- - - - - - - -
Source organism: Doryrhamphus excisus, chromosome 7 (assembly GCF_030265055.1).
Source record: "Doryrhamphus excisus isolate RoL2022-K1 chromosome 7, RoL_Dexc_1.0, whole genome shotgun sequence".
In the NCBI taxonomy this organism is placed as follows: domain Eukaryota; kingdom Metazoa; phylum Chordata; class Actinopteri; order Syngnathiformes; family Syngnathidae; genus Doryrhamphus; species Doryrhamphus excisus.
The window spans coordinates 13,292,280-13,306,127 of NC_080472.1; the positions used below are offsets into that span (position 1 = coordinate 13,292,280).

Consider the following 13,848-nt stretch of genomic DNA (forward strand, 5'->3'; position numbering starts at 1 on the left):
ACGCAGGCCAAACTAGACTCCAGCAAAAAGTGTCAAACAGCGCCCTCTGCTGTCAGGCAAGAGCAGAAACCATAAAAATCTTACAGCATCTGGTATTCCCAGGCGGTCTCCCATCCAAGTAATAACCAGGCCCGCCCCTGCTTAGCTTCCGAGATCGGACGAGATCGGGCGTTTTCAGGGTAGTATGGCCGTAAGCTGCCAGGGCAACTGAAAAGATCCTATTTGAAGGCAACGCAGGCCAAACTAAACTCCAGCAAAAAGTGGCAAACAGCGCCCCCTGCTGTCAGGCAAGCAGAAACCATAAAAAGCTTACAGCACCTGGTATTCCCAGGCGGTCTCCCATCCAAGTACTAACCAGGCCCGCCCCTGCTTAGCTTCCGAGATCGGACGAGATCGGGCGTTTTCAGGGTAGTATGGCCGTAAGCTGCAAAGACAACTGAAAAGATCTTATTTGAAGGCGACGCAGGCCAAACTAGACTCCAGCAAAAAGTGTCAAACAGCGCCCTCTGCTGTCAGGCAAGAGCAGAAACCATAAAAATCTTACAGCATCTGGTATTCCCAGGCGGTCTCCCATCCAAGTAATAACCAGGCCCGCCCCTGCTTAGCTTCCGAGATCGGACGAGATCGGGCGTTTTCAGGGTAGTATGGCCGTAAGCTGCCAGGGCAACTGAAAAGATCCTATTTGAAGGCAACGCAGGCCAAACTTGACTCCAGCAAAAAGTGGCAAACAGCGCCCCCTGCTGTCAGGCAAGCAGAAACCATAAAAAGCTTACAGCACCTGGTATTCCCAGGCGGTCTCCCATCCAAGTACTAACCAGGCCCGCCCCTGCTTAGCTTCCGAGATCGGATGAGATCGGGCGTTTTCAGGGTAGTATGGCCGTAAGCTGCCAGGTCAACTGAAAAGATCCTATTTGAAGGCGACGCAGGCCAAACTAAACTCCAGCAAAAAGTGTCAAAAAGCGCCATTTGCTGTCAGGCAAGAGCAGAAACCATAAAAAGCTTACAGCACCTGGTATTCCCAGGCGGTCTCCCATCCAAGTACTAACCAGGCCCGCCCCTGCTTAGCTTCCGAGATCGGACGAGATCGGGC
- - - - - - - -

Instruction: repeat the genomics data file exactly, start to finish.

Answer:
Source organism: Doryrhamphus excisus, chromosome 7 (assembly GCF_030265055.1).
Source record: "Doryrhamphus excisus isolate RoL2022-K1 chromosome 7, RoL_Dexc_1.0, whole genome shotgun sequence".
In the NCBI taxonomy this organism is placed as follows: domain Eukaryota; kingdom Metazoa; phylum Chordata; class Actinopteri; order Syngnathiformes; family Syngnathidae; genus Doryrhamphus; species Doryrhamphus excisus.
The window spans coordinates 13,292,280-13,306,127 of NC_080472.1; the positions used below are offsets into that span (position 1 = coordinate 13,292,280).

Consider the following 13,848-nt stretch of genomic DNA (forward strand, 5'->3'; position numbering starts at 1 on the left):
ACGCAGGCCAAACTAGACTCCAGCAAAAAGTGTCAAACAGCGCCCTCTGCTGTCAGGCAAGAGCAGAAACCATAAAAATCTTACAGCATCTGGTATTCCCAGGCGGTCTCCCATCCAAGTAATAACCAGGCCCGCCCCTGCTTAGCTTCCGAGATCGGACGAGATCGGGCGTTTTCAGGGTAGTATGGCCGTAAGCTGCCAGGGCAACTGAAAAGATCCTATTTGAAGGCAACGCAGGCCAAACTAAACTCCAGCAAAAAGTGGCAAACAGCGCCCCCTGCTGTCAGGCAAGCAGAAACCATAAAAAGCTTACAGCACCTGGTATTCCCAGGCGGTCTCCCATCCAAGTACTAACCAGGCCCGCCCCTGCTTAGCTTCCGAGATCGGACGAGATCGGGCGTTTTCAGGGTAGTATGGCCGTAAGCTGCAAAGACAACTGAAAAGATCTTATTTGAAGGCGACGCAGGCCAAACTAGACTCCAGCAAAAAGTGTCAAACAGCGCCCTCTGCTGTCAGGCAAGAGCAGAAACCATAAAAATCTTACAGCATCTGGTATTCCCAGGCGGTCTCCCATCCAAGTAATAACCAGGCCCGCCCCTGCTTAGCTTCCGAGATCGGACGAGATCGGGCGTTTTCAGGGTAGTATGGCCGTAAGCTGCCAGGGCAACTGAAAAGATCCTATTTGAAGGCAACGCAGGCCAAACTTGACTCCAGCAAAAAGTGGCAAACAGCGCCCCCTGCTGTCAGGCAAGCAGAAACCATAAAAAGCTTACAGCACCTGGTATTCCCAGGCGGTCTCCCATCCAAGTACTAACCAGGCCCGCCCCTGCTTAGCTTCCGAGATCGGATGAGATCGGGCGTTTTCAGGGTAGTATGGCCGTAAGCTGCCAGGTCAACTGAAAAGATCCTATTTGAAGGCGACGCAGGCCAAACTAAACTCCAGCAAAAAGTGTCAAAAAGCGCCATTTGCTGTCAGGCAAGAGCAGAAACCATAAAAAGCTTACAGCACCTGGTATTCCCAGGCGGTCTCCCATCCAAGTACTAACCAGGCCCGCCCCTGCTTAGCTTCCGAGATCGGACGAGATCGGGC